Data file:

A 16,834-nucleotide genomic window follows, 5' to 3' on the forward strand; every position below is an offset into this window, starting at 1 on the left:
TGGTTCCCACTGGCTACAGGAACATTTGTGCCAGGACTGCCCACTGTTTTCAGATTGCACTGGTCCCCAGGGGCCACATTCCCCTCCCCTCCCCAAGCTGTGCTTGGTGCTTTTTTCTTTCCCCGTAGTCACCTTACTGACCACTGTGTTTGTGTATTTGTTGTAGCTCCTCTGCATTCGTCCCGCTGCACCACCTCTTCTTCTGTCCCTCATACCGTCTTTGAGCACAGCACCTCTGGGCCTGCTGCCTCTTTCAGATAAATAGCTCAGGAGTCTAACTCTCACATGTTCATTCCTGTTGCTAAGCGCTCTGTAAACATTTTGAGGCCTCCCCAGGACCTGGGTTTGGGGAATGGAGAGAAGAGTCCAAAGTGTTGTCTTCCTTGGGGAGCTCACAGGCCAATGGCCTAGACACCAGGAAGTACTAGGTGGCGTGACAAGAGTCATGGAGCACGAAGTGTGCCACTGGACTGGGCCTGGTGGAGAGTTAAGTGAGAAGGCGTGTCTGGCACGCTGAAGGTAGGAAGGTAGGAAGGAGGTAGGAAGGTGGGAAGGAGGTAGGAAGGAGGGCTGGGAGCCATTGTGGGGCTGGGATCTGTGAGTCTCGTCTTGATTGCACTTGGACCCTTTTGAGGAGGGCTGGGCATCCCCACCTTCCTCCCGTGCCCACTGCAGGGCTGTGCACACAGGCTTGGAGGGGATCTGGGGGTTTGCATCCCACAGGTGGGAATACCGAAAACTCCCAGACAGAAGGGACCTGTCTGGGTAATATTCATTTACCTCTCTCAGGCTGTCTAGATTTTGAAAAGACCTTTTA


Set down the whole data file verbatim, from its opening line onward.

A 16,834-nucleotide genomic window follows, 5' to 3' on the forward strand; every position below is an offset into this window, starting at 1 on the left:
TGGTTCCCACTGGCTACAGGAACATTTGTGCCAGGACTGCCCACTGTTTTCAGATTGCACTGGTCCCCAGGGGCCACATTCCCCTCCCCTCCCCAAGCTGTGCTTGGTGCTTTTTTCTTTCCCCGTAGTCACCTTACTGACCACTGTGTTTGTGTATTTGTTGTAGCTCCTCTGCATTCGTCCCGCTGCACCACCTCTTCTTCTGTCCCTCATACCGTCTTTGAGCACAGCACCTCTGGGCCTGCTGCCTCTTTCAGATAAATAGCTCAGGAGTCTAACTCTCACATGTTCATTCCTGTTGCTAAGCGCTCTGTAAACATTTTGAGGCCTCCCCAGGACCTGGGTTTGGGGAATGGAGAGAAGAGTCCAAAGTGTTGTCTTCCTTGGGGAGCTCACAGGCCAATGGCCTAGACACCAGGAAGTACTAGGTGGCGTGACAAGAGTCATGGAGCACGAAGTGTGCCACTGGACTGGGCCTGGTGGAGAGTTAAGTGAGAAGGCGTGTCTGGCACGCTGAAGGTAGGAAGGTAGGAAGGAGGTAGGAAGGTGGGAAGGAGGTAGGAAGGAGGGCTGGGAGCCATTGTGGGGCTGGGATCTGTGAGTCTCGTCTTGATTGCACTTGGACCCTTTTGAGGAGGGCTGGGCATCCCCACCTTCCTCCCGTGCCCACTGCAGGGCTGTGCACACAGGCTTGGAGGGGATCTGGGGGTTTGCATCCCACAGGTGGGAATACCGAAAACTCCCAGACAGAAGGGACCTGTCTGGGTAATATTCATTTACCTCTCTCAGGCTGTCTAGATTTTGAAAAGACCTTTTA